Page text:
I’ve been so excited about this month’s Garden Designers Roundtable topic about therapeutic spaces in the garden! Mostly because my life and career have taken a circuitous route through both therapy and gardens, but usually separately. My father was a therapist when I was in high school and college, and I went to school to become a therapist myself. I never fully went down that road, but chose another and never could have imagined where it would take me. Along the way, about 10 years ago, I developed anxiety and panic attacks–I had a great therapist, wonderfully supportive friends and family, and a perfect dose of medication so see me through. But I also discovered another therapeutic tool–labyrinths. I never really knew anything about labyrinths until my issues with anxiety arose; then I had a good friend who suggested walking one as a calming activity. Sounds kind of hokey or mumbo-jumbo? I sort of thought so, too, but I’m usually open to most experiences and hey, I was desperate. Anxiety is no walk in the park!
So, what is a labyrinth and how does it work? A labyrinth is a flat surface containing an intricately designed pathway, but it’s important to note that it is not a maze. A maze is a left-brained puzzle, full of different pathways containing tricks and turns. Fun, but not therapeutic! A labyrinth has only one pathway that moves back and forth from side to side until you reach the center–no need to figure out where you’re going; you just walk and the pathway will lead you. In fact, a favorite quote of labyrinth enthusiasts comes from the philosopher and theologian St. Augustine (345-430 A.D.) who said, “Solviture ambulando. It is solved by walking.”
There’s a thought that labyrinths are a calming activity because of something called “bilateral movement.” It’s that back-and-forth movement of the body/brain that is said to have a calming effect–think of other back-and-forth movements/activities that calm you: pacing, knitting/crocheting, reading. The side-to-side motion of the labyrinth path can help ease anxiety and depression, aid people with ambulatory/balance issues and supplement meditation or prayer. I used to walk the labyrinth at my church, praying for others as I slowly walked in to the center, while raising up prayers for myself on the walk out.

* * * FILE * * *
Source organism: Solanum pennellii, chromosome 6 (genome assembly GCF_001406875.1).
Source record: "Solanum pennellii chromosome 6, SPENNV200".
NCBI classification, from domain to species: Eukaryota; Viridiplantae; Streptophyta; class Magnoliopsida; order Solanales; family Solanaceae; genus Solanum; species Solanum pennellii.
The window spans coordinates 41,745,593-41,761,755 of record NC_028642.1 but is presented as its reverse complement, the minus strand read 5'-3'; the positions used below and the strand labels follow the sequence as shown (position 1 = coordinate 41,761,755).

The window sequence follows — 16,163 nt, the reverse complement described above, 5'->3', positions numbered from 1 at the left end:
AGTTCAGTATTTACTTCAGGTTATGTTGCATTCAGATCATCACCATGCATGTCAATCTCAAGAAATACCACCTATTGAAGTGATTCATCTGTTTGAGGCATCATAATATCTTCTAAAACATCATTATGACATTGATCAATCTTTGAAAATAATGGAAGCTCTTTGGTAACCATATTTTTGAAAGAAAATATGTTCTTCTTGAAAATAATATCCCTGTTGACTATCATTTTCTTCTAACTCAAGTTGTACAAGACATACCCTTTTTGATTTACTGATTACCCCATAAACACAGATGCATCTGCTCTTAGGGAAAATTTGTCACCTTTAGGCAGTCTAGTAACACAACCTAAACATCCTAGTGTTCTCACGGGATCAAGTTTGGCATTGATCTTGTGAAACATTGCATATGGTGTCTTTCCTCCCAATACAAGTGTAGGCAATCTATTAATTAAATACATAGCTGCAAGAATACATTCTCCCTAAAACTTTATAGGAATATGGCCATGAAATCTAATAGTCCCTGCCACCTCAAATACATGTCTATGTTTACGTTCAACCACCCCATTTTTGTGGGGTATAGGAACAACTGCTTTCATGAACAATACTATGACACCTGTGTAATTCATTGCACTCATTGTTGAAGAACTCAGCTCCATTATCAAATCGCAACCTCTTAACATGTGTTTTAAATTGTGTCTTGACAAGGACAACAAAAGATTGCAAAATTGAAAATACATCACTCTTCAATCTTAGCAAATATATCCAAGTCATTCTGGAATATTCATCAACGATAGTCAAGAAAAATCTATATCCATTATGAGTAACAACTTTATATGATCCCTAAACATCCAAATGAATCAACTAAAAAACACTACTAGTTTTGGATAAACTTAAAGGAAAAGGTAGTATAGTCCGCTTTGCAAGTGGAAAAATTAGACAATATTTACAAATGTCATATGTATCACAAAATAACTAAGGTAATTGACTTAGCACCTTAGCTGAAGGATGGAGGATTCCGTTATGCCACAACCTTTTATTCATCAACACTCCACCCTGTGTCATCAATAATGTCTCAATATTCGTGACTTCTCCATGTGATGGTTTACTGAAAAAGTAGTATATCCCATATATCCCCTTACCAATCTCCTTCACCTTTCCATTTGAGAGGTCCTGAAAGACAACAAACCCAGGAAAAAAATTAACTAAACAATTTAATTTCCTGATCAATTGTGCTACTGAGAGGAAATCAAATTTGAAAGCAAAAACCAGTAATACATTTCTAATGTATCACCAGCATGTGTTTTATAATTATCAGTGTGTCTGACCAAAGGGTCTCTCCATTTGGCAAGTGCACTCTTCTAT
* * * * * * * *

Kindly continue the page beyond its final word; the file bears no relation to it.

How can you add a feature like this to your outdoor space? I’d like to show you a number of labyrinths from humble to extraordinary, using a variety of materials. I know you’ll find some inspiration here:One of the most beautifully humble labyrinths is formed with salvaged rocks.
In just this one part of this planted labyrinth, I counted about 100 golden barrel cacti. That’s at least $500 worth of plant material if you get the wee ones–whew! This would be great for our arid environments, but I’d trade smaller ornamental grasses such as Mexican feather grass (Nasella tenuissima) or blue fescue (Festuca glauca) if smaller children will be walking it.
How much do I love this beach labyrinth? Environmental artist Kirk Van Allyn created this one on a beach in Encinitas, CA, using, among other items, a casting pole and a hockey stick! I think it’s stunning.
Ah. This has to be one of my all-time favorites, created by my wonderful and talented friend, Laura Schaub, at a project in New Mexico! Laura used rope lighting to illuminate this labyrinth–it’s just breath-taking. My friends and I would be gathered in this area every night if it was in my backyard.
Late fall or early winter is a perfect time to create a luminaria labyrinth, like this one that I created back in 2005 in my church’s parking lot. We had a live string quartet as people quietly walked the labyrinth, and offered warm comfort food in a contemplative environment indoors. Well over 100 people came to walk.
Labyrinths can be permanently built with pavers or plants, or temporarily constructed of sand, snow or strings of Christmas lights. They can be 75′ across or sized to fit in a tiny postage-stamp backyard. They can be gorgeously elegant or rustically simple. What’s important is to find spaces in your garden that allow you to reflect, center, calm and recreate. It’s why we’re gardeners–there is something soulful in the garden, regardless of religion or specific spiritual beliefs, where we find our peace. I hope your garden is where you find yours.
Check out our other colleagues’ posts on therapeutic spaces:
Photos by: laureskew (flickr), Deb Torby, The Bulb Project, soekersof.com, allthingslabyrinth.com, TeleMeditation Retreats, Mercian Gathering, Laura Schaub, Scott Johnson.